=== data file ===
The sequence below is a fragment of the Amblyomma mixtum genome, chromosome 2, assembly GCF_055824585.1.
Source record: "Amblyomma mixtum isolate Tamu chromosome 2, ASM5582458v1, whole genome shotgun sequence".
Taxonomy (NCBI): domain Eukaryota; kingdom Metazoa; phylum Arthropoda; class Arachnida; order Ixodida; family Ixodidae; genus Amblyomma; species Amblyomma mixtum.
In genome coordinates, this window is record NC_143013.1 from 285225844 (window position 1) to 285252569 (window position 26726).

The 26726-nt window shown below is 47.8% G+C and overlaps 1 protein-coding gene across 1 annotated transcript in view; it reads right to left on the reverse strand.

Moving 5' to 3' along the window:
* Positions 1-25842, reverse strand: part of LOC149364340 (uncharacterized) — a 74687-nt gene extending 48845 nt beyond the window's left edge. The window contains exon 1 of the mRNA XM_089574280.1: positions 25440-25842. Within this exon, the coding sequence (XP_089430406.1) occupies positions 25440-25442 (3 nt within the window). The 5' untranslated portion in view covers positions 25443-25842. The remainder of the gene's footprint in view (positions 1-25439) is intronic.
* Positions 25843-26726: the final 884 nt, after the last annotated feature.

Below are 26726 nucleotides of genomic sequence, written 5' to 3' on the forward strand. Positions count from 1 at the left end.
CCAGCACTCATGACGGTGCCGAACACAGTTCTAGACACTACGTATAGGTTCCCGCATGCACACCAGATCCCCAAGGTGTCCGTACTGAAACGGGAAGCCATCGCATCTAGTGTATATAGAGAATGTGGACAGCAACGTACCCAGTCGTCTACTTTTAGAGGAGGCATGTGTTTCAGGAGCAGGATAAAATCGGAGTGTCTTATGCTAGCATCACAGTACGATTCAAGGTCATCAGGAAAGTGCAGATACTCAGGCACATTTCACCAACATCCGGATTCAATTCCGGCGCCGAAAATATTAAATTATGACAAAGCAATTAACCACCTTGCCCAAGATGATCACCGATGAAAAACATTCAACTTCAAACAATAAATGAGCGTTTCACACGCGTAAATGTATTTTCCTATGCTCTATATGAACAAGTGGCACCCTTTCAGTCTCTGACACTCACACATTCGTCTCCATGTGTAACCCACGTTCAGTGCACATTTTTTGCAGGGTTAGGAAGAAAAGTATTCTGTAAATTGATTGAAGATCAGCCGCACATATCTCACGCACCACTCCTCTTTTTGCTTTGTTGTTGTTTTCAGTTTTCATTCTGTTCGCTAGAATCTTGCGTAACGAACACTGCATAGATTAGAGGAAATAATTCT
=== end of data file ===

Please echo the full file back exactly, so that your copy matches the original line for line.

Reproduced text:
The sequence below is a fragment of the Amblyomma mixtum genome, chromosome 2, assembly GCF_055824585.1.
Source record: "Amblyomma mixtum isolate Tamu chromosome 2, ASM5582458v1, whole genome shotgun sequence".
Taxonomy (NCBI): domain Eukaryota; kingdom Metazoa; phylum Arthropoda; class Arachnida; order Ixodida; family Ixodidae; genus Amblyomma; species Amblyomma mixtum.
In genome coordinates, this window is record NC_143013.1 from 285225844 (window position 1) to 285252569 (window position 26726).

The 26726-nt window shown below is 47.8% G+C and overlaps 1 protein-coding gene across 1 annotated transcript in view; it reads right to left on the reverse strand.

Moving 5' to 3' along the window:
* Positions 1-25842, reverse strand: part of LOC149364340 (uncharacterized) — a 74687-nt gene extending 48845 nt beyond the window's left edge. The window contains exon 1 of the mRNA XM_089574280.1: positions 25440-25842. Within this exon, the coding sequence (XP_089430406.1) occupies positions 25440-25442 (3 nt within the window). The 5' untranslated portion in view covers positions 25443-25842. The remainder of the gene's footprint in view (positions 1-25439) is intronic.
* Positions 25843-26726: the final 884 nt, after the last annotated feature.

Below are 26726 nucleotides of genomic sequence, written 5' to 3' on the forward strand. Positions count from 1 at the left end.
CCAGCACTCATGACGGTGCCGAACACAGTTCTAGACACTACGTATAGGTTCCCGCATGCACACCAGATCCCCAAGGTGTCCGTACTGAAACGGGAAGCCATCGCATCTAGTGTATATAGAGAATGTGGACAGCAACGTACCCAGTCGTCTACTTTTAGAGGAGGCATGTGTTTCAGGAGCAGGATAAAATCGGAGTGTCTTATGCTAGCATCACAGTACGATTCAAGGTCATCAGGAAAGTGCAGATACTCAGGCACATTTCACCAACATCCGGATTCAATTCCGGCGCCGAAAATATTAAATTATGACAAAGCAATTAACCACCTTGCCCAAGATGATCACCGATGAAAAACATTCAACTTCAAACAATAAATGAGCGTTTCACACGCGTAAATGTATTTTCCTATGCTCTATATGAACAAGTGGCACCCTTTCAGTCTCTGACACTCACACATTCGTCTCCATGTGTAACCCACGTTCAGTGCACATTTTTTGCAGGGTTAGGAAGAAAAGTATTCTGTAAATTGATTGAAGATCAGCCGCACATATCTCACGCACCACTCCTCTTTTTGCTTTGTTGTTGTTTTCAGTTTTCATTCTGTTCGCTAGAATCTTGCGTAACGAACACTGCATAGATTAGAGGAAATAATTCT